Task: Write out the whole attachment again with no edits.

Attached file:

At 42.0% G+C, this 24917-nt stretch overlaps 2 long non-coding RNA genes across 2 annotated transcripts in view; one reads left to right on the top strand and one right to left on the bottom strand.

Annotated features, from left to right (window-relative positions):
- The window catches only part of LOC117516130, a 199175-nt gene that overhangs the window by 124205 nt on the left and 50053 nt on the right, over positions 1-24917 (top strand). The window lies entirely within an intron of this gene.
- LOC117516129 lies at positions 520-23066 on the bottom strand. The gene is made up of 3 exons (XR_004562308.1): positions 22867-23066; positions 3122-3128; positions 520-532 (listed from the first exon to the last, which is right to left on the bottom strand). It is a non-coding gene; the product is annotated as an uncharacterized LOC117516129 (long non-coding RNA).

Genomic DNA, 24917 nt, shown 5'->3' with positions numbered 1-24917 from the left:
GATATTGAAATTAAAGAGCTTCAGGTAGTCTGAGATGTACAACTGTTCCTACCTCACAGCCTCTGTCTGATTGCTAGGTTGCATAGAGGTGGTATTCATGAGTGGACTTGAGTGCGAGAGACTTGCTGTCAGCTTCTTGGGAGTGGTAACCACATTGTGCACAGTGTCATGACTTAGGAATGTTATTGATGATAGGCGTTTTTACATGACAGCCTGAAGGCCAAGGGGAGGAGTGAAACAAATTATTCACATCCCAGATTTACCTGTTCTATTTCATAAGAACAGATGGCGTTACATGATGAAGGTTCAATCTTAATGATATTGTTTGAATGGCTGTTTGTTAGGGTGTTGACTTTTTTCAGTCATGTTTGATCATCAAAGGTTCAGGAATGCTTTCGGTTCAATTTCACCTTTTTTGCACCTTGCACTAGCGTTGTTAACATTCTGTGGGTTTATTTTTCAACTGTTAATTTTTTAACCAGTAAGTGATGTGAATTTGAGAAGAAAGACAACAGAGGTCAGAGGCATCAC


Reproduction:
At 42.0% G+C, this 24917-nt stretch overlaps 2 long non-coding RNA genes across 2 annotated transcripts in view; one reads left to right on the top strand and one right to left on the bottom strand.

Annotated features, from left to right (window-relative positions):
- The window catches only part of LOC117516130, a 199175-nt gene that overhangs the window by 124205 nt on the left and 50053 nt on the right, over positions 1-24917 (top strand). The window lies entirely within an intron of this gene.
- LOC117516129 lies at positions 520-23066 on the bottom strand. The gene is made up of 3 exons (XR_004562308.1): positions 22867-23066; positions 3122-3128; positions 520-532 (listed from the first exon to the last, which is right to left on the bottom strand). It is a non-coding gene; the product is annotated as an uncharacterized LOC117516129 (long non-coding RNA).

Genomic DNA, 24917 nt, shown 5'->3' with positions numbered 1-24917 from the left:
GATATTGAAATTAAAGAGCTTCAGGTAGTCTGAGATGTACAACTGTTCCTACCTCACAGCCTCTGTCTGATTGCTAGGTTGCATAGAGGTGGTATTCATGAGTGGACTTGAGTGCGAGAGACTTGCTGTCAGCTTCTTGGGAGTGGTAACCACATTGTGCACAGTGTCATGACTTAGGAATGTTATTGATGATAGGCGTTTTTACATGACAGCCTGAAGGCCAAGGGGAGGAGTGAAACAAATTATTCACATCCCAGATTTACCTGTTCTATTTCATAAGAACAGATGGCGTTACATGATGAAGGTTCAATCTTAATGATATTGTTTGAATGGCTGTTTGTTAGGGTGTTGACTTTTTTCAGTCATGTTTGATCATCAAAGGTTCAGGAATGCTTTCGGTTCAATTTCACCTTTTTTGCACCTTGCACTAGCGTTGTTAACATTCTGTGGGTTTATTTTTCAACTGTTAATTTTTTAACCAGTAAGTGATGTGAATTTGAGAAGAAAGACAACAGAGGTCAGAGGCATCAC